CONCLUSION

The findings revealed that there is a one-to-one relation between stock returns and inflation as the results of the regression analysis showed a positive and significant relationship between stock returns and inflation in Nigeria. This empirical evidence is consistent with the findings by Hasan (2008), Alagidede and Panagiotidis (2010) and the Fisherian hypothesis that the expected nominal return on common stock varies in one-to-one correspondence with inflation. A slightly different result was established in the relation between stock returns and interest rate as a negative and significant relationship was found between interest rate and stock returns.
 
Additionally, the result of the study showed that the coefficient of interest rate has a negative and significant relationship with stock prices in line with English (2018) who found a unidirectional causation of returns on stocks with money flow. In terms of causality, the study showed that inflation and interest rate do not have joint significant effects on stock returns and equally established the fact the effect of both interest rate and stock returns on inflation is not significant. Furthermore, it was found that stock returns and inflation failed to exhibit joint significant effects on interest rate. Based on the findings of this study, the conclusion is that common stocks are a good hedge against inflation in Nigeria.


 RECOMMENDATION

Based on the findings and conclusion, the study recommends that government, monetary and other regulatory authorities in Nigeria should use macro-economic tools like interest and inflation rates reduction to achieve macro-economic objectives in order to boost real activity towards making common stocks better hedges against inflation.


 CONFLICT OF INTERESTS

The authors have not declared any conflict of interests.



 REFERENCES

Ahmed U, Igbinovia L (2015). Inflation rate and stock returns: Evidence from the Nigerian Stock market. International Journal of Business and Social Science 6(11):155-167.

 

Alagidede P, Panagiotidis T (2012). Stock returns and inflation Evidence from Quartile Regressions. Economic Letters 117(1):283-286.
Crossref

 
 

Alile HI (1984). The Nigerian Stock Exchange: Historical perspective, operations and contributions to economic development. Central Bank of Nigeria Bullion, Silver Jubilee edition 2:65-69.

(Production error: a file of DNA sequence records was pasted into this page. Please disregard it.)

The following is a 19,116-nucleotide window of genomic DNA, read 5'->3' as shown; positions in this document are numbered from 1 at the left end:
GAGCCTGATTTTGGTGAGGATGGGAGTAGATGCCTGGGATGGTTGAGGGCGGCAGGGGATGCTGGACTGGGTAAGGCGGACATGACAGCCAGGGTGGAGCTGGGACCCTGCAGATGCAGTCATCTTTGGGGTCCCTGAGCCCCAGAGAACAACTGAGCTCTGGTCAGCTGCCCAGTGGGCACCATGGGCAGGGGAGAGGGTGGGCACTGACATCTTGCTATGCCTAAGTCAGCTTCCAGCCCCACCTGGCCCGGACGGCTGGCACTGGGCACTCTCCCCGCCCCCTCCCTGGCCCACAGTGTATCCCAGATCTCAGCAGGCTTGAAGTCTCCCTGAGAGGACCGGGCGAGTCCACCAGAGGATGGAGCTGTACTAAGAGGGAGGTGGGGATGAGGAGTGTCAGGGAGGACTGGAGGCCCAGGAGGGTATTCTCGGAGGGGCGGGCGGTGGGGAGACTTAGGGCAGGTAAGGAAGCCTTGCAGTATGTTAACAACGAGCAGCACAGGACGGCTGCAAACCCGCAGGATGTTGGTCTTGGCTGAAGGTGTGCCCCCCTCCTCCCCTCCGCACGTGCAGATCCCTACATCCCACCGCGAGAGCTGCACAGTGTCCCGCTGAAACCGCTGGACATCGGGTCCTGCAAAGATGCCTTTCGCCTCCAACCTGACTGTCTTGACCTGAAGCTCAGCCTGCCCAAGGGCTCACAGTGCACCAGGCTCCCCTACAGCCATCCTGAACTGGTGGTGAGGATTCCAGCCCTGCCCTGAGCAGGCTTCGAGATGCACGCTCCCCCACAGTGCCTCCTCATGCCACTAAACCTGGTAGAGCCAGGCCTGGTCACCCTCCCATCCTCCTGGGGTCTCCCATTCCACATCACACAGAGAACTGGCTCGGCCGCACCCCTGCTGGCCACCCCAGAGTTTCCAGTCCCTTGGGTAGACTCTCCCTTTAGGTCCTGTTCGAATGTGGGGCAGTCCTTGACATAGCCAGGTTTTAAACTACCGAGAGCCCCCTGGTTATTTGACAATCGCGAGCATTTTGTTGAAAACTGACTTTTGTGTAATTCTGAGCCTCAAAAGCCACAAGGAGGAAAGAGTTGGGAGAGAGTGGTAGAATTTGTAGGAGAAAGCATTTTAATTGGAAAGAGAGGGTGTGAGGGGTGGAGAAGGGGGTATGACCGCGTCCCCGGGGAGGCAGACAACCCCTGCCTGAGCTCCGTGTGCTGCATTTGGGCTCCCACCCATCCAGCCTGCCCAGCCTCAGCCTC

Aluko OA, Kolapo FT, Adeyeye PO, Oladele PO (2019). Impact of financial risk on the profitability of systematically important banks in Nigeria. Paradigm 23(2):117-129.
Crossref

 
 

Akinsola FA, Odhiambo NM (2017). The impact of financial liberalization on economic growth in sub-Saharan Africa. Cogent Economics and Finance 5(1):1-11.
Crossref

 
 

Antonakakis N, Gupta R, Tiwari AK (2016). Time-Varying correlations between inflation and stock prices in the United States over the last two centuries. University of Pretoria, Department of Economics Working Papers.

 
 

Asaolu TO, Ogunmuyiwa MS (2011). An econometric analysis of the impact of macroecomomic variables on stock market movement in Nigeria. Asian journal of business management 3(1):72-78.

 
 

Boudoukh J, Richardson M (1993). Stock returns and inflation: A Long-horizon perspective. The American Economic Review 83(5):1346-1355.

 
 

Central Bank of Nigeria (CBN) (2018). Central Bank of Nigeria statistical bulletin.

View

 
 

Chang HF (2013). Are stock returns a hedge against inflation in Japan? Determination using ADL Bounds Testing. Applied Economics Letters 20(14):1305-1309.
Crossref

 
 

Chimaobi VO (2015). Interest rate fluctuation effect on commercial banks fixed fund deposit in Nigeria. International Journal of Economics and Management Engineering 9(6):2152-2156.

 
 

Cifter A (2015). Stock returns, inflation, and real activity in developing countries: A Markov-Switching Approach. Panoeconomius 62(1):55-76.
Crossref

 
 

Comley P (2015). Inflation Matters: Inflationary Wave Theory, its impact on inflation past and present and the deflation yet to come. Pete Comley.

 
 

Dickey DA, Fuller WA (1979). Distribution of the Estimators for Autoregressive Time Series with a Unit Root. Journal of the American Statistical Association 74(366):427-431.
Crossref

 
 

Emeka N, Aham K (2016). Exchange rate and inflation volatility and stock prices volatility: evidence from Nigeria, 1986-2012. Journal of Applied Finance & Banking 6(6):57-70.

 
 

Emenike K, Nwankwegu S (2013). Does a stock return protect investors against inflation in Nigeria? Research Journal of Finance and Accounting 4(4):60-68.

 
 

Fama EF, Schwert GW (1977). Asset returns and inflation. Journal of Financial Economics 5(2):115-146.
Crossref

 
 

Fama EF (1981). Stock returns, real activity, inflation, and money. The American Economic Review 71(4):545-565.

 
 

Fapetu O, Adeyeye P, Seyingbo O, Owoeye S (2017). Exchange rate volatility and stock market performance in Nigeria. Nigerian Journal of Management Sciences 6(1):308-317.